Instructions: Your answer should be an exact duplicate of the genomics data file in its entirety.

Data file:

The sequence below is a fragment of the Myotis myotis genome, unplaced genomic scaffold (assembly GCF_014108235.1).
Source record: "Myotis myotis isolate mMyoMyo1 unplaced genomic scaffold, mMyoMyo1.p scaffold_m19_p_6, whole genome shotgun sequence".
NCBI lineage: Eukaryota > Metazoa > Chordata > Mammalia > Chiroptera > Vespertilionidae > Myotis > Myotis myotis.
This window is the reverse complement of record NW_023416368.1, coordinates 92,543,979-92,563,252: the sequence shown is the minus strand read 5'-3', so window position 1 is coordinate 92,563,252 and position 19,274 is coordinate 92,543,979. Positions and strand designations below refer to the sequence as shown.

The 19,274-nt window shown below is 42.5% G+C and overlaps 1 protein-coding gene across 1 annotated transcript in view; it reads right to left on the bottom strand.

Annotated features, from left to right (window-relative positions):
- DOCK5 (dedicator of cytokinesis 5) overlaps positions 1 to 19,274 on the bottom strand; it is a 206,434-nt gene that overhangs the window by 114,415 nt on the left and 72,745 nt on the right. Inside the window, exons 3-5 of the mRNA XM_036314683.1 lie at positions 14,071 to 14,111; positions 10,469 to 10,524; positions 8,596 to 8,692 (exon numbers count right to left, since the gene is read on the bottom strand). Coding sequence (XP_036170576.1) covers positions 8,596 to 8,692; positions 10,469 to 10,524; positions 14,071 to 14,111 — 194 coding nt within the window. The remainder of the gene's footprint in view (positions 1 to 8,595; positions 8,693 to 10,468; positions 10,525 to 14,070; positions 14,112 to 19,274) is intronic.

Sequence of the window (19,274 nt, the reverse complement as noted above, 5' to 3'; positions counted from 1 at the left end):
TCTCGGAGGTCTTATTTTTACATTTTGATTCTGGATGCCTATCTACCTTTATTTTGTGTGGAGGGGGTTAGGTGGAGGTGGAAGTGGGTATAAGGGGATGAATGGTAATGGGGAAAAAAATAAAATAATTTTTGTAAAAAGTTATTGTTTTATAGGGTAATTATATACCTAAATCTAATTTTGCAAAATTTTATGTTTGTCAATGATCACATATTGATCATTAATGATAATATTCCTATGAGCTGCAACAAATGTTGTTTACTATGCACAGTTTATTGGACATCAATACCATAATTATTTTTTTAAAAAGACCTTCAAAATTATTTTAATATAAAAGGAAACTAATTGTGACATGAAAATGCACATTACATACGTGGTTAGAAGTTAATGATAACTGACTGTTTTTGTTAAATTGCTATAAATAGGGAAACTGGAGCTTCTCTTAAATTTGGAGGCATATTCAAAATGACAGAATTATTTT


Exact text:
The sequence below is a fragment of the Myotis myotis genome, unplaced genomic scaffold (assembly GCF_014108235.1).
Source record: "Myotis myotis isolate mMyoMyo1 unplaced genomic scaffold, mMyoMyo1.p scaffold_m19_p_6, whole genome shotgun sequence".
NCBI lineage: Eukaryota > Metazoa > Chordata > Mammalia > Chiroptera > Vespertilionidae > Myotis > Myotis myotis.
This window is the reverse complement of record NW_023416368.1, coordinates 92,543,979-92,563,252: the sequence shown is the minus strand read 5'-3', so window position 1 is coordinate 92,563,252 and position 19,274 is coordinate 92,543,979. Positions and strand designations below refer to the sequence as shown.

The 19,274-nt window shown below is 42.5% G+C and overlaps 1 protein-coding gene across 1 annotated transcript in view; it reads right to left on the bottom strand.

Annotated features, from left to right (window-relative positions):
- DOCK5 (dedicator of cytokinesis 5) overlaps positions 1 to 19,274 on the bottom strand; it is a 206,434-nt gene that overhangs the window by 114,415 nt on the left and 72,745 nt on the right. Inside the window, exons 3-5 of the mRNA XM_036314683.1 lie at positions 14,071 to 14,111; positions 10,469 to 10,524; positions 8,596 to 8,692 (exon numbers count right to left, since the gene is read on the bottom strand). Coding sequence (XP_036170576.1) covers positions 8,596 to 8,692; positions 10,469 to 10,524; positions 14,071 to 14,111 — 194 coding nt within the window. The remainder of the gene's footprint in view (positions 1 to 8,595; positions 8,693 to 10,468; positions 10,525 to 14,070; positions 14,112 to 19,274) is intronic.

Sequence of the window (19,274 nt, the reverse complement as noted above, 5' to 3'; positions counted from 1 at the left end):
TCTCGGAGGTCTTATTTTTACATTTTGATTCTGGATGCCTATCTACCTTTATTTTGTGTGGAGGGGGTTAGGTGGAGGTGGAAGTGGGTATAAGGGGATGAATGGTAATGGGGAAAAAAATAAAATAATTTTTGTAAAAAGTTATTGTTTTATAGGGTAATTATATACCTAAATCTAATTTTGCAAAATTTTATGTTTGTCAATGATCACATATTGATCATTAATGATAATATTCCTATGAGCTGCAACAAATGTTGTTTACTATGCACAGTTTATTGGACATCAATACCATAATTATTTTTTTAAAAAGACCTTCAAAATTATTTTAATATAAAAGGAAACTAATTGTGACATGAAAATGCACATTACATACGTGGTTAGAAGTTAATGATAACTGACTGTTTTTGTTAAATTGCTATAAATAGGGAAACTGGAGCTTCTCTTAAATTTGGAGGCATATTCAAAATGACAGAATTATTTT